Stress urinary incontinence, a condition in which individuals experience incontinence during physical exertion, could affect up to half of older adults and may lead to a reduction in quality of life. In a randomized clinical trial, Liu and colleagues show that electroacupuncture may be an effective treatment for stress urinary incontinence.
Stress urinary incontinence, or SUI, is a condition in which individuals experience incontinence during physical exertion. This condition could affect as many of half of older adults, and causes significant distress and a reduction in quality of life, particularly for women. Despite this, there are few treatment options available.
In a study published in the Journal of the American Medical Association, Liu and colleagues tested the effectiveness of electroacupuncture in the lumbosacral region of the spine as a treatment for SUI. Electroacupuncture is a form of acupuncture in which electrical current passes through acupuncture needles. Liu and colleagues included 482 Chinese women in their study. These patients were randomly assigned to either treatment (18 sessions of electroacupuncture) or control groups (18 sessions of sham acupuncture with no skin penetration), over a period of six weeks. The researchers assessed urine leakage at baseline and at the end of six weeks by measuring leakage over a 1-hour period as well over 72-hour periods through a diary kept by the patients.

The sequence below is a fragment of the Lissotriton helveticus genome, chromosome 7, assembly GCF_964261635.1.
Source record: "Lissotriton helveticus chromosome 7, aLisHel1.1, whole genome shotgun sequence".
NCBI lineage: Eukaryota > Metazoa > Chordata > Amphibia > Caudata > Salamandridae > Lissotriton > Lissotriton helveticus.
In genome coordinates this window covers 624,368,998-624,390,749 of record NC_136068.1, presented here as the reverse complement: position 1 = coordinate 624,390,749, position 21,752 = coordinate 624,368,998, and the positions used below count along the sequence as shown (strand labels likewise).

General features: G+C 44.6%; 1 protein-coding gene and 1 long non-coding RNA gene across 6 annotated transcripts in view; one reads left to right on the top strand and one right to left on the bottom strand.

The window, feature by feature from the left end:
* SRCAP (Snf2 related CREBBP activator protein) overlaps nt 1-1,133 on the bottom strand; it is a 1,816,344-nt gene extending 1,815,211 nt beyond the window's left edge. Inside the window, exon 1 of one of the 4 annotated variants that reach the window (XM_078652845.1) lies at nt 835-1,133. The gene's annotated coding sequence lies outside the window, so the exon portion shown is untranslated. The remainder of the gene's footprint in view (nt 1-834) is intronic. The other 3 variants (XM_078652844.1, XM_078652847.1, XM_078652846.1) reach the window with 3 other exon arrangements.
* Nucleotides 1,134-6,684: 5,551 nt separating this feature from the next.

At baseline, both the treatment and control groups had similar levels of 1-hour urine leakage, with 18.4 grams and 19.1 grams respectively, and similar levels 72-hour urine leakage, with 7.9 and 7.7 episodes of incontinence on average respectively. After six weeks of treatment, the group receiving electroacupuncture experienced a decrease of 9.9 grams of urine leakage for the 1-hour test while the control group experienced a decrease of only 2.6 grams. Similarly, for the 72-hour periods, the treatment group experienced, on average, one to two fewer incontinence episodes than the control group, and this difference extended up to 24 weeks after treatment ended. However, these differences may not be clinically significant. Over 60% of the study participants receiving treatment experienced at least a 50% decrease in urine leakage. These results are similar to those of treatments that focus on the muscles of the pelvic floor.
Further research will clarify how electroacupuncture treatment leads to improvements in SUI. It may be that electroacupuncture indirectly causes muscle training in the muscles of the pelvic floor, it may increase the pressure on the urethra, or it may stimulate the nerves that supply the pelvic region. Further, future studies will require larger sample sizes and less onerous study procedures to determine the clinical significance and feasibility of electroacupuncture treatment.
Written By: C. I. Villamil
Reference: Liu et al. 2017. Effect of electroacupuncture on urinary leakage among women with stress urinary incontinence: a randomized clinical trial. JAMA 317(24):2493-2501.